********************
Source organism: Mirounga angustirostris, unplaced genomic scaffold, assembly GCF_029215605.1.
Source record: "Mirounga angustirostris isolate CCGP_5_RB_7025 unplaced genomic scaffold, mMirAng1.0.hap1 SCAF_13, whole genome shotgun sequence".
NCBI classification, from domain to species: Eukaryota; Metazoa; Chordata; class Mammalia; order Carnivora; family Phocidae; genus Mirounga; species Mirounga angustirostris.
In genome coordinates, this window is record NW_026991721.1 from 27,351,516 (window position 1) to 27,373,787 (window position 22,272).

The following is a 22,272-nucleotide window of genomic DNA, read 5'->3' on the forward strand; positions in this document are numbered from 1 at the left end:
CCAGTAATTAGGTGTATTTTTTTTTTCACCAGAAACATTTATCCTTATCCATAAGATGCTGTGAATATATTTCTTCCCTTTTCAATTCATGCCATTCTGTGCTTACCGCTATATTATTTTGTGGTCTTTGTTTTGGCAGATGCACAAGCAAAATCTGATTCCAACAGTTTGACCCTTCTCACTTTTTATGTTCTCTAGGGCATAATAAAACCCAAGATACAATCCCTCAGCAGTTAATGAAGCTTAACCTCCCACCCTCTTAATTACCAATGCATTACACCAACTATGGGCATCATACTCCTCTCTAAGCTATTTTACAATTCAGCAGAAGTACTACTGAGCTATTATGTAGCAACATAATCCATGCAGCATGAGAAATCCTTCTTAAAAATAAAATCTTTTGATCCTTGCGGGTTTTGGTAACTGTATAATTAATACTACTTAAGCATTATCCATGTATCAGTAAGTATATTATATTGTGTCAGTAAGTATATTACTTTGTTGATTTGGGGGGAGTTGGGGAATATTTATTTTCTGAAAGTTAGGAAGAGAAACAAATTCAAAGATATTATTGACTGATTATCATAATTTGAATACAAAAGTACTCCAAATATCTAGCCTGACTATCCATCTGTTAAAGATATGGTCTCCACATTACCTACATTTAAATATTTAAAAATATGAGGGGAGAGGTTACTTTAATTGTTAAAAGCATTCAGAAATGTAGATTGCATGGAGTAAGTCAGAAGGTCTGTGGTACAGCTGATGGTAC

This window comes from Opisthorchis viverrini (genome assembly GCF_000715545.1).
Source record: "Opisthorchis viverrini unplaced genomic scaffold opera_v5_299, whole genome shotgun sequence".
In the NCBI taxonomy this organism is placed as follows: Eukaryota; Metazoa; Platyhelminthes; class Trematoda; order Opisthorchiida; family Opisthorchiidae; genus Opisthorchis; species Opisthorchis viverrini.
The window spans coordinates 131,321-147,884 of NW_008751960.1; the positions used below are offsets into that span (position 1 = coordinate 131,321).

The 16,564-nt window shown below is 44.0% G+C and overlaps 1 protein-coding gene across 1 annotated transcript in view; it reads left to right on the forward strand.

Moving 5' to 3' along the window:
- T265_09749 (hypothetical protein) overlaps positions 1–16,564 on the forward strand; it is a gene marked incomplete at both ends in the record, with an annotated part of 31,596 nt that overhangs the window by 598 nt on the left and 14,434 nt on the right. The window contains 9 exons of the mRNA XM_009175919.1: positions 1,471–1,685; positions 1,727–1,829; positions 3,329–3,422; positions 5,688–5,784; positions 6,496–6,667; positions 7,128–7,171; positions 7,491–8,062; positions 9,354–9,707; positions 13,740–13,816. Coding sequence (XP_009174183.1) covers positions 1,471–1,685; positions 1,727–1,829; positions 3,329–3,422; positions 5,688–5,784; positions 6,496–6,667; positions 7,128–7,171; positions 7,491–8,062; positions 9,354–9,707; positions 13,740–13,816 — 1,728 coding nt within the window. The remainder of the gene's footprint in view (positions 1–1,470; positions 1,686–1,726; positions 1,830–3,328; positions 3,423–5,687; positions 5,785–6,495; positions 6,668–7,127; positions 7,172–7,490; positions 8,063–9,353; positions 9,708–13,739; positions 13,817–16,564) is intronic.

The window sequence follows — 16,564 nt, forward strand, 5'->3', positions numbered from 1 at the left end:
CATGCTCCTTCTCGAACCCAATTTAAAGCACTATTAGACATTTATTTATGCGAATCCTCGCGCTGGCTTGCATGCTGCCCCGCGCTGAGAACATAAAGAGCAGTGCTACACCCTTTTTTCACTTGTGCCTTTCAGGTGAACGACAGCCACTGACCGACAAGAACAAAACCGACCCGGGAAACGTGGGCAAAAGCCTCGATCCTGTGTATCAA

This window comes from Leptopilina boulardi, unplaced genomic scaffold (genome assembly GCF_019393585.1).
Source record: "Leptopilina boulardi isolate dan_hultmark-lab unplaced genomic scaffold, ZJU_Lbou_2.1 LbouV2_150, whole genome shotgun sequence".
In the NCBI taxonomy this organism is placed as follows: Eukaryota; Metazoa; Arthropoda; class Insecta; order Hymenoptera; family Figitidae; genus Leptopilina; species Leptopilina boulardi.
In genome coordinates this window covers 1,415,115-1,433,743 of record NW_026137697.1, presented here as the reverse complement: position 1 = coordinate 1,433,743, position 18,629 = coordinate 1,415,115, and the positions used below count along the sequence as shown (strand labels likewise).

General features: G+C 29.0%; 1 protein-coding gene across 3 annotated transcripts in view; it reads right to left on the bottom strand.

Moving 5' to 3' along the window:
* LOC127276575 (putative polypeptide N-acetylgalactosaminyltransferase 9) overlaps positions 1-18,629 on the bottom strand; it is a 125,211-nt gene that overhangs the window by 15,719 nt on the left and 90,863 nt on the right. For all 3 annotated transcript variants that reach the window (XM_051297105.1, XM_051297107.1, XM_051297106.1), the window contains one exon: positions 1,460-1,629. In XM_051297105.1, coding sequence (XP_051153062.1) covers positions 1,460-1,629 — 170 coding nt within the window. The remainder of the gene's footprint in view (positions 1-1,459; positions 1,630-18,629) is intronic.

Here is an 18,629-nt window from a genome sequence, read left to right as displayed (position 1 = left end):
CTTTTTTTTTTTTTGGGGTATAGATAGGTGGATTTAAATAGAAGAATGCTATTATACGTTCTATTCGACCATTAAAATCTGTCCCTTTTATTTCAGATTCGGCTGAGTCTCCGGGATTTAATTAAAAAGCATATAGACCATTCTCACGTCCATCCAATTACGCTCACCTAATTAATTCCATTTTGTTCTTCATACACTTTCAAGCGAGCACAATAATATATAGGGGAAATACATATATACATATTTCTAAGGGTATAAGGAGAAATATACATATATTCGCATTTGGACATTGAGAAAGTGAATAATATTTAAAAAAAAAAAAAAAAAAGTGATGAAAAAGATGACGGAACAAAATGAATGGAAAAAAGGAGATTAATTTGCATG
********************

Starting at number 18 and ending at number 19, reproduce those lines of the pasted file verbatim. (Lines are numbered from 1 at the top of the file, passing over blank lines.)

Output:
In the NCBI taxonomy this organism is placed as follows: Eukaryota; Metazoa; Arthropoda; class Insecta; order Hymenoptera; family Figitidae; genus Leptopilina; species Leptopilina boulardi.
In genome coordinates this window covers 1,415,115-1,433,743 of record NW_026137697.1, presented here as the reverse complement: position 1 = coordinate 1,433,743, position 18,629 = coordinate 1,415,115, and the positions used below count along the sequence as shown (strand labels likewise).